CLASS C – Work and play or baseball holiday

From what I know, the United Kingdom doesn’t import much and when they do they typically will stick with guys that have dual citizenship and provide them with a place to stay and set them up with a job. Members of the commonwealth who qualify for working visas are always welcome.

Bulgaria is beginning to look for outside help, but so far only a free place to live is all they can offer. The country is very affordable so for those looking for an experience of a lifetime and have a few bucks, this is a more affordable route. The Sofia Blues are one of the more active clubs there.

Poland has not begun to get active and there have been a club or two import players. The extent of compensation is unknown at this time.

All countries mentioned in class A and B will take on players who are willing to pay their flight if they have the skills and knowledge that can help them improve their club. This is assuming they have a roster spot open after their paid imports.



Finland, Norway, Slovenia, Portugal, Latvia, Ukraine, Belarus are still not on my map. However ,over time I am sure I will find out about all these places and will continue to update this page. I think these leagues have seen the odd foreigner but chances are they were in the country for other reasons and showed up to the field. It is possible that an keen and persistent coach or player-coach could find a contract to help develop one of these leagues.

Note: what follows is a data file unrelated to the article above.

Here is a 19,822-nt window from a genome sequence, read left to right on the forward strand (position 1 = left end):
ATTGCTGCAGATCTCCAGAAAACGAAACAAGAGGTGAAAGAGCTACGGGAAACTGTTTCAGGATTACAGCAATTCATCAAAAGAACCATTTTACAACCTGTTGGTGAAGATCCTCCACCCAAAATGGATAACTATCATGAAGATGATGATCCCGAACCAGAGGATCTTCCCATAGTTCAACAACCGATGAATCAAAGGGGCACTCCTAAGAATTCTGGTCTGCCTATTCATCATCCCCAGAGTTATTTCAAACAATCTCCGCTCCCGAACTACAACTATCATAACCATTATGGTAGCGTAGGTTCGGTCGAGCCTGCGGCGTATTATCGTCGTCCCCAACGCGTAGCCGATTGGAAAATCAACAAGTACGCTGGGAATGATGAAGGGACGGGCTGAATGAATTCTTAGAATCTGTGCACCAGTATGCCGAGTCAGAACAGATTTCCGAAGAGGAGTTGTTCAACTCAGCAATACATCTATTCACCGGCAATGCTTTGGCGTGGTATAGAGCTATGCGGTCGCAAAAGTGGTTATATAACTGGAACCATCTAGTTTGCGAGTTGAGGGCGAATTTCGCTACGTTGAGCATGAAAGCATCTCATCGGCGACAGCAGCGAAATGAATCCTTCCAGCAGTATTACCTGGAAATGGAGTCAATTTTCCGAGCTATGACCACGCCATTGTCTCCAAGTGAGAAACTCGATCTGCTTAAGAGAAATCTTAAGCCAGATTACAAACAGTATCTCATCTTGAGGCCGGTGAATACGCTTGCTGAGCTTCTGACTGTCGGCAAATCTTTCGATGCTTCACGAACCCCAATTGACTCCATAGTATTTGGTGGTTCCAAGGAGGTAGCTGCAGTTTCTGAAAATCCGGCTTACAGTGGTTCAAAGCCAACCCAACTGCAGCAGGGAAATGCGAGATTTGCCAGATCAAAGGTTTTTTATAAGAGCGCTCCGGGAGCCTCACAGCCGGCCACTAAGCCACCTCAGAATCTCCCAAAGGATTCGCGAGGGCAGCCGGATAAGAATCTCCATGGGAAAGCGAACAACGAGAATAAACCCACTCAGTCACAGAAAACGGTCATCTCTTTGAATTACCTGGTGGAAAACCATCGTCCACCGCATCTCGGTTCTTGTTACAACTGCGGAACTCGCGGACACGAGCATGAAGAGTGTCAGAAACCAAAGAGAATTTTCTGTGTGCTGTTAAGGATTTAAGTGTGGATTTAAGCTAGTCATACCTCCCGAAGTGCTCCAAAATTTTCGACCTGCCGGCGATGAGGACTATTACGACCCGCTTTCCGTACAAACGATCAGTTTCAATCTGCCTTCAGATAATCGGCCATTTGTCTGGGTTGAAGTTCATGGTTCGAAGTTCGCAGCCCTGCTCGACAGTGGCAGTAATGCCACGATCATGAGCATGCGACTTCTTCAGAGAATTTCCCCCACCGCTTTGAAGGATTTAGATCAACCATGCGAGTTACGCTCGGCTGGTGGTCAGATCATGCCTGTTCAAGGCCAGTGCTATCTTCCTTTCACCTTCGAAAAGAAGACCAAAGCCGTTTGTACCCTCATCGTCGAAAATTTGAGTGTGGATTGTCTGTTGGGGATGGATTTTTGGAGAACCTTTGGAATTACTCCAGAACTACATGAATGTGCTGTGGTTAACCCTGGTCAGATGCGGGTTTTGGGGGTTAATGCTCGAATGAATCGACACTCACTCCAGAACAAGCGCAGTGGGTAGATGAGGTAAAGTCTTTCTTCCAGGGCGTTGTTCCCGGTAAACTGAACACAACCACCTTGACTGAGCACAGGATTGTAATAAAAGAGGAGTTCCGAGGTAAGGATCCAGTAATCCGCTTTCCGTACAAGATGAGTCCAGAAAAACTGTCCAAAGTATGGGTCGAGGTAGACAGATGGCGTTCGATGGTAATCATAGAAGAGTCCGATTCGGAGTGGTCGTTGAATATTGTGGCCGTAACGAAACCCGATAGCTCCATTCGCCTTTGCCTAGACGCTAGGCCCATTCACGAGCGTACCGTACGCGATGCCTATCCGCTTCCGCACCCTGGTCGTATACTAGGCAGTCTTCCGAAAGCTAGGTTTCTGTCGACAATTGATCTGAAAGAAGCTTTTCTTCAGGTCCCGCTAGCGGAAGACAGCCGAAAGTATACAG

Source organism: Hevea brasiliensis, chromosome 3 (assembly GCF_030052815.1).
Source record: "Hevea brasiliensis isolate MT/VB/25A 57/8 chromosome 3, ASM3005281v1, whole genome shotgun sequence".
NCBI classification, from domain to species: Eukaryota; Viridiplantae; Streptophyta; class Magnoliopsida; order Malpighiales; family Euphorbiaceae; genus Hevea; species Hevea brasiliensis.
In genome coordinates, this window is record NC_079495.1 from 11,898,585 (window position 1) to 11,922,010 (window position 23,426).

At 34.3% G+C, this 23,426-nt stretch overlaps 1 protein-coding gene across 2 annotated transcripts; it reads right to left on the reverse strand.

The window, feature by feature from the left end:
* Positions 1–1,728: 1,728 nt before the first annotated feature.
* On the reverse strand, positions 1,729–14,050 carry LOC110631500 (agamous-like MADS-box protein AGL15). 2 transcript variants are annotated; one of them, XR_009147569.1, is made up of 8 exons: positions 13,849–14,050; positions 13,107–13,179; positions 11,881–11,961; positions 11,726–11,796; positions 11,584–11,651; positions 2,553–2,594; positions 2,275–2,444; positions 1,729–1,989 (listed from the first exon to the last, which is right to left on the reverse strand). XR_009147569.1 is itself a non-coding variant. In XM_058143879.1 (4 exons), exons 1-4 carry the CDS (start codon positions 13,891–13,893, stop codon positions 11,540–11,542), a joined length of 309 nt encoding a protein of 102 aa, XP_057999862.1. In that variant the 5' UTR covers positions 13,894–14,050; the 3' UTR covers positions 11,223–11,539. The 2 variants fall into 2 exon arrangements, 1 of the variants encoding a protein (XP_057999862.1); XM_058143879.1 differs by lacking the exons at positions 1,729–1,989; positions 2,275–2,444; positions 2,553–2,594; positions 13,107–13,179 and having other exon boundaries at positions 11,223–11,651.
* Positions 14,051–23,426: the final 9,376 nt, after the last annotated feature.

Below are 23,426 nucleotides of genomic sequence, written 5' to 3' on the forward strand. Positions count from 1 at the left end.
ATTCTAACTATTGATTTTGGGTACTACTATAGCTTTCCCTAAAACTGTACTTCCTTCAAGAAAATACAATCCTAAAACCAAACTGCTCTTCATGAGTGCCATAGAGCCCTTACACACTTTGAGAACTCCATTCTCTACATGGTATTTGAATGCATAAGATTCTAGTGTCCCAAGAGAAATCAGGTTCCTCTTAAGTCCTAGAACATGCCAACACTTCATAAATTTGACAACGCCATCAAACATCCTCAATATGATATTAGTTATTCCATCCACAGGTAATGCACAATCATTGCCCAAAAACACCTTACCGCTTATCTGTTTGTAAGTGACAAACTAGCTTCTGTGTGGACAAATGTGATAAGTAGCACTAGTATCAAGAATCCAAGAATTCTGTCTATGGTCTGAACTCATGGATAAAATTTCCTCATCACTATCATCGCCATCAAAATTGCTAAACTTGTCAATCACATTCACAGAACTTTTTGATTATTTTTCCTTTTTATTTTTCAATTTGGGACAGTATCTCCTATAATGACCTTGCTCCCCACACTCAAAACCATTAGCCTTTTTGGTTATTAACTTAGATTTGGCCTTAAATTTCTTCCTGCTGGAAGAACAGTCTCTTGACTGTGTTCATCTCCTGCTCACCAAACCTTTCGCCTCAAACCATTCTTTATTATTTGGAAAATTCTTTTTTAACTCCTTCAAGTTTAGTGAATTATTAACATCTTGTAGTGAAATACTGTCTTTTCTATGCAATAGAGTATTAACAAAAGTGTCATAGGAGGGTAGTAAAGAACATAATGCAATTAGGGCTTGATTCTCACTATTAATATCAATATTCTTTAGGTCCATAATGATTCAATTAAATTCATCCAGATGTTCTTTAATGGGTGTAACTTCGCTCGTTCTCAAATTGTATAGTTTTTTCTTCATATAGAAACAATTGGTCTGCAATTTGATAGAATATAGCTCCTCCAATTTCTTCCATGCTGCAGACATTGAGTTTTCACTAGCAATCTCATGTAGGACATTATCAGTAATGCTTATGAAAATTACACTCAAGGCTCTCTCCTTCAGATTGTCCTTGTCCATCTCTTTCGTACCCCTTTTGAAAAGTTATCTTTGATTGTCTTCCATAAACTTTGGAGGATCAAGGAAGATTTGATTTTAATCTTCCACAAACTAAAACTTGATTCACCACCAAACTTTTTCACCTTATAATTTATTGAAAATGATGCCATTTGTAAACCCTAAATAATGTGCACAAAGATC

Duties of an import professional baseball player. 

As an import player, your duties don’t end with just baseball except for the top leagues or the top German and Czech clubs. Most teams require that you help coach the youth or coach the men’s team that you play on. Coaching can range from helping as an assistant coach to head coach of the entire youth program so make sure to clarify. Other possible contractual duties can include field maintenance, promotional events within the community, school projects and youth camps.

My advice would be to negotiate a certain day or two of the week that is entirely free for you to be able to travel. I would also make sure that you get a week off at some point to see some destinations that are a little further away. Imports in the past have complained that there is something every day and therefore they were not able to get away to see much because they had to be back at 4pm for practice. If this is the case, you can always request that someone relieve you of your coaching duties every second tuesday for example, and have mondays be a free day off. That will give you the time to take the occasional two day trip somewhere.

Check out IBC podcast episode 12 for more on contractual advice when negotiating with clubs overseas.